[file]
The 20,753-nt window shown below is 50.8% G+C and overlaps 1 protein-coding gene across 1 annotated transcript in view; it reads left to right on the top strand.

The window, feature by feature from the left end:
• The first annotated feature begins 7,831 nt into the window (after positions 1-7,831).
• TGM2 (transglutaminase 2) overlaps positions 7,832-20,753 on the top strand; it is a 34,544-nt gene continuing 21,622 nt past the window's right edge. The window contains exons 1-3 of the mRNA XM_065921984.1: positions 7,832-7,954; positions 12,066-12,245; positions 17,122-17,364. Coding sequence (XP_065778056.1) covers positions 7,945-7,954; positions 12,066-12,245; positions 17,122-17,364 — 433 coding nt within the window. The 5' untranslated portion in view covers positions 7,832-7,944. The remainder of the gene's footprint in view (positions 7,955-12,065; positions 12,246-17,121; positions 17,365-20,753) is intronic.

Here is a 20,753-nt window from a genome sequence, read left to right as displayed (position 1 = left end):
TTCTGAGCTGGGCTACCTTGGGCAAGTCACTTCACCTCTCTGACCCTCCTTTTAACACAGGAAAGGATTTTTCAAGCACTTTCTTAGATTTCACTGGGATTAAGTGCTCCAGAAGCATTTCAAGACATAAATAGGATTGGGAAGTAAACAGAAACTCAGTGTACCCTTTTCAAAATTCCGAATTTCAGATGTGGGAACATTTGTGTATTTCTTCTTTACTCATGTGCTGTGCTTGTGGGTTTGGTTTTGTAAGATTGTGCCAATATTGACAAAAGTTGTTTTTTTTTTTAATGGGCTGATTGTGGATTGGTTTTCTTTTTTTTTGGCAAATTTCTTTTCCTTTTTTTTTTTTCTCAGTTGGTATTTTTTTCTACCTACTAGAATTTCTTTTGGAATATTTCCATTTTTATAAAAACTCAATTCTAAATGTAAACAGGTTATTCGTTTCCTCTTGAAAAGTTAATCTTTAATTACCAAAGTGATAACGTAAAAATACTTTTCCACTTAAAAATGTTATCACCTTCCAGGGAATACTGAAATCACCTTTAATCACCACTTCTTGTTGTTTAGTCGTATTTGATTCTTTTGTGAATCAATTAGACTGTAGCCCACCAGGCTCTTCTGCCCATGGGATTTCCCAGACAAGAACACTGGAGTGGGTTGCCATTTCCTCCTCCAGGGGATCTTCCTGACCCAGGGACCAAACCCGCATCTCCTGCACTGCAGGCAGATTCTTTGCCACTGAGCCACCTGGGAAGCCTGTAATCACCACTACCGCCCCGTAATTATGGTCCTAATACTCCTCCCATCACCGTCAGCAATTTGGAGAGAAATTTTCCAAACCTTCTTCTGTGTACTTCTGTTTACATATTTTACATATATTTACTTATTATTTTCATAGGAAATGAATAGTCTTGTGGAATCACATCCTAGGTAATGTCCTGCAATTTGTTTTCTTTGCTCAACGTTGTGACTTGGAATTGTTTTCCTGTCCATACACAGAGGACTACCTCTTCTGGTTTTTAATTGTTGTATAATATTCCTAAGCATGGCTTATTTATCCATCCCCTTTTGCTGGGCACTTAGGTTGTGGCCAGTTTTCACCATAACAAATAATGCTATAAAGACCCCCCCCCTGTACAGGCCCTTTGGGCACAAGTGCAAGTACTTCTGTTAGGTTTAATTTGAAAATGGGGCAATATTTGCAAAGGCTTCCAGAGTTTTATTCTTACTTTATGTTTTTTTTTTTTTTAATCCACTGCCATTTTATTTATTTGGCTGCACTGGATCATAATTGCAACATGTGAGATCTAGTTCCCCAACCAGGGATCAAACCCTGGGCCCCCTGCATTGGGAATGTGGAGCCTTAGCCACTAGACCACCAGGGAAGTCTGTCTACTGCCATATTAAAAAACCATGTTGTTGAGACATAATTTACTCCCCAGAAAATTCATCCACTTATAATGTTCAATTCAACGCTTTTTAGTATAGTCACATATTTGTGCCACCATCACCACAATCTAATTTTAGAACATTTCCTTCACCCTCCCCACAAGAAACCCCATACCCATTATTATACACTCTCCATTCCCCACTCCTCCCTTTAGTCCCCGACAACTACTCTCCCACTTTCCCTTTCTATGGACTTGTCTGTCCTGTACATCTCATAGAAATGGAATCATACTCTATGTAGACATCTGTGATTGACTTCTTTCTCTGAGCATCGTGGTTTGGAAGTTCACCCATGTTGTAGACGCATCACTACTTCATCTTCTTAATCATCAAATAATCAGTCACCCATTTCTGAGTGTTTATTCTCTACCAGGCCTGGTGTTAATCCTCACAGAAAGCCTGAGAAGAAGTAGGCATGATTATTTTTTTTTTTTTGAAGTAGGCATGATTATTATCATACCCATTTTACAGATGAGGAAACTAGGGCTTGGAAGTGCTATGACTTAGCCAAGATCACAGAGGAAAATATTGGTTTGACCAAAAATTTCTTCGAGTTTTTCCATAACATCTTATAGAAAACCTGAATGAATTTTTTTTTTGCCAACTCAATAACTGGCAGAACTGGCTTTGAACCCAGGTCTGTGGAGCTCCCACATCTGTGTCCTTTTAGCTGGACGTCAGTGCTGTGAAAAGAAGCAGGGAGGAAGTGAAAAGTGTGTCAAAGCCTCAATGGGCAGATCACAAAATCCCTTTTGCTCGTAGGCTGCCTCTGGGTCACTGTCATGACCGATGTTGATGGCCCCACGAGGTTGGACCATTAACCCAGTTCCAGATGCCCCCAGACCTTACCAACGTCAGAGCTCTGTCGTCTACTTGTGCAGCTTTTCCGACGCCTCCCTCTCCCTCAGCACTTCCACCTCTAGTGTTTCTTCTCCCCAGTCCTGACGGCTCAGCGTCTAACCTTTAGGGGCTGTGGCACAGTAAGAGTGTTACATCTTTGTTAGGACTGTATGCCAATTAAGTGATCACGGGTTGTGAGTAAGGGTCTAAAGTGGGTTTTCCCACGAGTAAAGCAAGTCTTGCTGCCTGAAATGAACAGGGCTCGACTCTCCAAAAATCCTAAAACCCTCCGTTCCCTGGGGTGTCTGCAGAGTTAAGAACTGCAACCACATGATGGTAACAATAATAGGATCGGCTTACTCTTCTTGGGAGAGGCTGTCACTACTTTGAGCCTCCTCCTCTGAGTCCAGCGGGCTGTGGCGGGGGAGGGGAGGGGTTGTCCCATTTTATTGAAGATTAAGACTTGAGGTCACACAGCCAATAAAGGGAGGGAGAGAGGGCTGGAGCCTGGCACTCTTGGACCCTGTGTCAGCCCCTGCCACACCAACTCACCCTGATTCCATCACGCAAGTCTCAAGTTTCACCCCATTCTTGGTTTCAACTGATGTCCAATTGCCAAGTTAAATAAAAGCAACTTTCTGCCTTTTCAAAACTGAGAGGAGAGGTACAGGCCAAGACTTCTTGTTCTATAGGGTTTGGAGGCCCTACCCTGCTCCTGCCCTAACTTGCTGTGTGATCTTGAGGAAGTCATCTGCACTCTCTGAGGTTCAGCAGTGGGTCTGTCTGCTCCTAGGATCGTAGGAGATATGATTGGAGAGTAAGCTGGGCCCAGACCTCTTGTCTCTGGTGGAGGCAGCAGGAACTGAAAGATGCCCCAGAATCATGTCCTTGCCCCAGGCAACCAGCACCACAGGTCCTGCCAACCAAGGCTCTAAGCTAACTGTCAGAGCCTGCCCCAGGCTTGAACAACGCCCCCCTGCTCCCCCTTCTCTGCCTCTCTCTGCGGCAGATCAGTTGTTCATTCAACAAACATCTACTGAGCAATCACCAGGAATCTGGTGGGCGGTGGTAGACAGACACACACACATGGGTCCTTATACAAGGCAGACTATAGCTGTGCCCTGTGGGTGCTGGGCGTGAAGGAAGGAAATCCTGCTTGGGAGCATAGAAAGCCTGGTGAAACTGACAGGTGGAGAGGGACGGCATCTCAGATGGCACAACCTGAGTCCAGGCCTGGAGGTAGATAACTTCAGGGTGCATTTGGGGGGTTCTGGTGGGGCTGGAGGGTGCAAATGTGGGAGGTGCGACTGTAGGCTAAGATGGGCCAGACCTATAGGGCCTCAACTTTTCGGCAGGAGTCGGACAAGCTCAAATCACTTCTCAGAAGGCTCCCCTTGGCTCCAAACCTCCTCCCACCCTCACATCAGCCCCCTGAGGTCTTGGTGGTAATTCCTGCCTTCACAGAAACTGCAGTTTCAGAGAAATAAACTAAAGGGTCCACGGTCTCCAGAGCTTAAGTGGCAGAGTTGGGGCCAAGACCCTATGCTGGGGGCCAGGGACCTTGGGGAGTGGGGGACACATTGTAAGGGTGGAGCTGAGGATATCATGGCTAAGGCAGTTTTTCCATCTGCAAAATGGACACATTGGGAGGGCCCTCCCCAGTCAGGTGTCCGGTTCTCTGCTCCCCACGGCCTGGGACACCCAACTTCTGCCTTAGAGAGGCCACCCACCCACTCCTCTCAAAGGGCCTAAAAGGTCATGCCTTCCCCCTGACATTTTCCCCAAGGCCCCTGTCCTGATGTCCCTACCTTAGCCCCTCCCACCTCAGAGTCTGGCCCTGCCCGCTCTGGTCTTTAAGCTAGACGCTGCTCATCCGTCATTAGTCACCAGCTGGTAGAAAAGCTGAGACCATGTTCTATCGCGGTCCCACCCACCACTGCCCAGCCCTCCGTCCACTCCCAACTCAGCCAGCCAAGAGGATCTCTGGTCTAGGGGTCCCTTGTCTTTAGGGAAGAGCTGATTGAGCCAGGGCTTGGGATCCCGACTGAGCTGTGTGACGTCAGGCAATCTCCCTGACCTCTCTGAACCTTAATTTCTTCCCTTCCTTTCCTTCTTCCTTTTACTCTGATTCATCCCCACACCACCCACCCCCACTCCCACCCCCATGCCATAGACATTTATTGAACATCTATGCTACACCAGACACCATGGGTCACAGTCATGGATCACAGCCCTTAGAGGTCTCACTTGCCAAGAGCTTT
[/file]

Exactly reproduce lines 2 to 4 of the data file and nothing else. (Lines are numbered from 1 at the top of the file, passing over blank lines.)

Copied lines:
The window, feature by feature from the left end:
• The first annotated feature begins 7,831 nt into the window (after positions 1-7,831).
• TGM2 (transglutaminase 2) overlaps positions 7,832-20,753 on the top strand; it is a 34,544-nt gene continuing 21,622 nt past the window's right edge. The window contains exons 1-3 of the mRNA XM_065921984.1: positions 7,832-7,954; positions 12,066-12,245; positions 17,122-17,364. Coding sequence (XP_065778056.1) covers positions 7,945-7,954; positions 12,066-12,245; positions 17,122-17,364 — 433 coding nt within the window. The 5' untranslated portion in view covers positions 7,832-7,944. The remainder of the gene's footprint in view (positions 7,955-12,065; positions 12,246-17,121; positions 17,365-20,753) is intronic.